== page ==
Report card: Rasheed Wallace
July, 6, 2010
By Chris Forsberg | ESPNBoston.com
Nathaniel S Butler/NBAE/Getty ImagesRasheed Wallace might have played his last NBA game for Boston.Over the next few weeks, we'll take a player-by-player look at the 2009-10 roster and how each player's season unfolded, assigning a grade for their overall performance. This is the ninth in the series of report cards:
Player: Rasheed Wallace
2009-10 averages: 9 points, 4.1 rebounds, 0.9 blocks
2009-10 salary: $5.85 million
Season in a paragraph: As Boston stumbled its way to a 27-27 record over the final 54 regular-season games of the 2009-10 campaign, Wallace drew much of the venom from fans for the team's inconsistent play. Brought in to be the sixth man that put the Celtics over the top, Wallace was gruesomely uneven and his struggles at both ends of the floor led many to suggest he was the root of all evil in the Boston locker room (even though teammates generally loved him). Wallace righted a lot of wrongs with inspired play in the postseason, often noting along the way that he didn't come to the Hub to waste energy on regular-season games.
Season highlight: May 3, 2010 -- Considered a lost cause by most after providing little in the way of production during a five-game, first-round triumph over the Miami Heat, Wallace reversed public opinion by connecting on 7-of-8 shots for 17 points in a 104-86 triumph over the Cleveland Cavaliers in Game 2 of an Eastern Conference semifinal. Wallace saved his biggest game for an absolute must-win on the road and continued his inspired play against the Magic and Lakers, helping most forget about his abysmal regular season.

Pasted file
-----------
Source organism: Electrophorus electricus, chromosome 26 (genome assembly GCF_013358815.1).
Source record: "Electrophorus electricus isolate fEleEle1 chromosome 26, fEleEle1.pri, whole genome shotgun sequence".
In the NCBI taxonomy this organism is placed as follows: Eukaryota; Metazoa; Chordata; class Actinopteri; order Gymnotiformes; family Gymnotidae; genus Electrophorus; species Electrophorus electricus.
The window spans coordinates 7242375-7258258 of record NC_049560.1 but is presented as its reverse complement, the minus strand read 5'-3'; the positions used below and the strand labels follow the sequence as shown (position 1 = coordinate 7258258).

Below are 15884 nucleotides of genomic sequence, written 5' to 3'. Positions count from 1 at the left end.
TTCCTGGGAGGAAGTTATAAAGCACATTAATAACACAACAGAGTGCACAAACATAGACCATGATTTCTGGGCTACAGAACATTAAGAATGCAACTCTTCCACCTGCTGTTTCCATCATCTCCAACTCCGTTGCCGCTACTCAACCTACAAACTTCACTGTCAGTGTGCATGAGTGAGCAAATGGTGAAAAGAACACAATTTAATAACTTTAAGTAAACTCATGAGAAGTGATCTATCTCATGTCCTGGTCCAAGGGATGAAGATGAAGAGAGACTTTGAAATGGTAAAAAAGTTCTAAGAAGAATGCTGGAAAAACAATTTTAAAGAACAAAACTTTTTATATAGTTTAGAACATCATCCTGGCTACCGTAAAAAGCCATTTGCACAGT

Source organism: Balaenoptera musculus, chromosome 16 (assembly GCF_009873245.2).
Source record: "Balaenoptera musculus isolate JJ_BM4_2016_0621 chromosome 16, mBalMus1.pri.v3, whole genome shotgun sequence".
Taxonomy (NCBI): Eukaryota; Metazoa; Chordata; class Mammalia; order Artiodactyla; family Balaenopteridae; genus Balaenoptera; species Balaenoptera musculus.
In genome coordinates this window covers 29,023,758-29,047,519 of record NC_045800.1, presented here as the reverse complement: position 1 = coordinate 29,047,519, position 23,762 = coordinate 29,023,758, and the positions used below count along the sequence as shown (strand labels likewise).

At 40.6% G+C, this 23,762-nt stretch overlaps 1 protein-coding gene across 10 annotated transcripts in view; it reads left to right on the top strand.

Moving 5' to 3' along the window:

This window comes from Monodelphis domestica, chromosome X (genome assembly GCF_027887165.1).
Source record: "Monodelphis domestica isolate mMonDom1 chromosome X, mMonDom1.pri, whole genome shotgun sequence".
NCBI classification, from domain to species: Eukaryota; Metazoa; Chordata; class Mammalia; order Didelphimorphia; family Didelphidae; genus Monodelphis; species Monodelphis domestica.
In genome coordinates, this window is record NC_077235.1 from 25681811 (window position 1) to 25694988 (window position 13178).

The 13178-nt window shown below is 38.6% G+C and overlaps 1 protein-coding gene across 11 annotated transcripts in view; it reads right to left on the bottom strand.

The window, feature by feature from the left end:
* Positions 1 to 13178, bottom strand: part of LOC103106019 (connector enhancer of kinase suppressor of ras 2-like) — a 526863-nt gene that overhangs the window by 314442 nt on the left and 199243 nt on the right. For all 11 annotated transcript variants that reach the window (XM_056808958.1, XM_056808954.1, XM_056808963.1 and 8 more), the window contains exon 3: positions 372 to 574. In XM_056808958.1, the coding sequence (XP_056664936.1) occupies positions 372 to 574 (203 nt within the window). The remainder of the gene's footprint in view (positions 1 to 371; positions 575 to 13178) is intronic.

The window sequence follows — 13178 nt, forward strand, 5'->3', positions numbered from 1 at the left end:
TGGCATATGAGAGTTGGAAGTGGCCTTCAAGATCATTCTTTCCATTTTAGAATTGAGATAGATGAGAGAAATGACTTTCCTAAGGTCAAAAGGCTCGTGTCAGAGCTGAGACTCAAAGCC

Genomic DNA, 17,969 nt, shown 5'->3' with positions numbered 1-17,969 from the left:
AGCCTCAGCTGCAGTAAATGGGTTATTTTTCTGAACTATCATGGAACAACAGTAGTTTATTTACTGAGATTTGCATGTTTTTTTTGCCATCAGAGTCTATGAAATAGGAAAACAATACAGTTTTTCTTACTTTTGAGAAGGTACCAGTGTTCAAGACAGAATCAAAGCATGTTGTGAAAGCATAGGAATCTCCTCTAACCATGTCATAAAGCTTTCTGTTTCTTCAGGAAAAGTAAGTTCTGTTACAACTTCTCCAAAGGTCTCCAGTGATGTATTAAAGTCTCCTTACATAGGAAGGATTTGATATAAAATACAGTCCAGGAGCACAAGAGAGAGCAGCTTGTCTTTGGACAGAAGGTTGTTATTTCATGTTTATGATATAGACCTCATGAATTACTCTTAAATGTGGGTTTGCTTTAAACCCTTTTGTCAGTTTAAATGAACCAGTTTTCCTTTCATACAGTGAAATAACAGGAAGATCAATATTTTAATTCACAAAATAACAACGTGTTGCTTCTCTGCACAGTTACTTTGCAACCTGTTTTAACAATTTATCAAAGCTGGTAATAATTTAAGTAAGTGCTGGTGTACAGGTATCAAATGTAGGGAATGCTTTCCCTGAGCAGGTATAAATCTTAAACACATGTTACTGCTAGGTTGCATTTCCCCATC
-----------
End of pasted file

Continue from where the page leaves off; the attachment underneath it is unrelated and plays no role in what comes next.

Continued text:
Season lowlight: June 15, 2010 -- After Kendrick Perkins tore his ACL chasing a first-quarter rebound in Game 6 of the NBA Finals, the Celtics desperately needed a big man to step up. Wallace missed all seven shots he took in the game, including six 3-pointers over 17 minutes. Boston was never close, but Wallace didn't help their cause.
Final grade: C
Teacher's notes: The inclination is to boost the final grade given Wallace's inspired postseason contributions. Boston simply wouldn't have gotten as far as it did without him playing some of his finest basketball of the season in May and June. However, it's impossible to overlook the fact that, for 82 regular-season games, Wallace was an absolute wild card. Some nights he was fantastic, others he disappeared. Some nights he utilized his crafty veteran skills to dominate, while others he looked like a 15-year veteran on his last legs.
What's next?: Wallace made it clear to many in the Celtics organization that Game 7 of the NBA Finals was likely the last of his 15-year NBA career. He left it all on the floor, looking absolutely gassed after logging 36 minutes in the deciding game. Wallace now faces the prospects of the retirement he hinted at to coach Doc Rivers and his teammates leading up to the deciding game of the Finals. But how will Wallace walk away? Will he walk straight away from $13 million over the next two seasons? Will he request a buyout? These questions must be answered soon, especially if the Celtics hope to use his contract as potential trade bait.
Honor roll: Click HERE to read past report cards.
Don't agree with teacher? Just want to sound off on Wallace's 2009-10 season? Click HERE to leave a comment.